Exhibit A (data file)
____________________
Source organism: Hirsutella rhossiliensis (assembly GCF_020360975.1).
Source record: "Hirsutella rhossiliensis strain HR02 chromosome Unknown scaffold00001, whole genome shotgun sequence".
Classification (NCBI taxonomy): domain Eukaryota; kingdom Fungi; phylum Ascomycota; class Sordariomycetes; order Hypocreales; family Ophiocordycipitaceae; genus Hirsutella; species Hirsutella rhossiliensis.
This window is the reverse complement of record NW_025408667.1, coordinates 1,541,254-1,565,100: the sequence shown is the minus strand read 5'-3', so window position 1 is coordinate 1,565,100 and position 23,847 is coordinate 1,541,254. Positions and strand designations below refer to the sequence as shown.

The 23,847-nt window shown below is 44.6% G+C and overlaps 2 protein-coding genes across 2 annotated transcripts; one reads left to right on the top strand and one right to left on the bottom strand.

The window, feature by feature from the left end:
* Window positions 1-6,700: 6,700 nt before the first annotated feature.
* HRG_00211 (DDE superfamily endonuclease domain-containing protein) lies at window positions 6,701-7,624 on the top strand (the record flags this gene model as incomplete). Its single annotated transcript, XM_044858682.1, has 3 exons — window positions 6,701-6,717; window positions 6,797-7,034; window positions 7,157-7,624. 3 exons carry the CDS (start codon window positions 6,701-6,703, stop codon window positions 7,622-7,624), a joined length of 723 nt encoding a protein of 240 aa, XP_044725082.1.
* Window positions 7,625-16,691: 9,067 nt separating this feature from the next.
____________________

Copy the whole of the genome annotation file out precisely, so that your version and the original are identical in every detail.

Source organism: Hirsutella rhossiliensis (assembly GCF_020360975.1).
Source record: "Hirsutella rhossiliensis strain HR02 chromosome Unknown scaffold00001, whole genome shotgun sequence".
Classification (NCBI taxonomy): domain Eukaryota; kingdom Fungi; phylum Ascomycota; class Sordariomycetes; order Hypocreales; family Ophiocordycipitaceae; genus Hirsutella; species Hirsutella rhossiliensis.
This window is the reverse complement of record NW_025408667.1, coordinates 1,541,254-1,565,100: the sequence shown is the minus strand read 5'-3', so window position 1 is coordinate 1,565,100 and position 23,847 is coordinate 1,541,254. Positions and strand designations below refer to the sequence as shown.

The 23,847-nt window shown below is 44.6% G+C and overlaps 2 protein-coding genes across 2 annotated transcripts; one reads left to right on the top strand and one right to left on the bottom strand.

The window, feature by feature from the left end:
* Window positions 1-6,700: 6,700 nt before the first annotated feature.
* HRG_00211 (DDE superfamily endonuclease domain-containing protein) lies at window positions 6,701-7,624 on the top strand (the record flags this gene model as incomplete). Its single annotated transcript, XM_044858682.1, has 3 exons — window positions 6,701-6,717; window positions 6,797-7,034; window positions 7,157-7,624. 3 exons carry the CDS (start codon window positions 6,701-6,703, stop codon window positions 7,622-7,624), a joined length of 723 nt encoding a protein of 240 aa, XP_044725082.1.
* Window positions 7,625-16,691: 9,067 nt separating this feature from the next.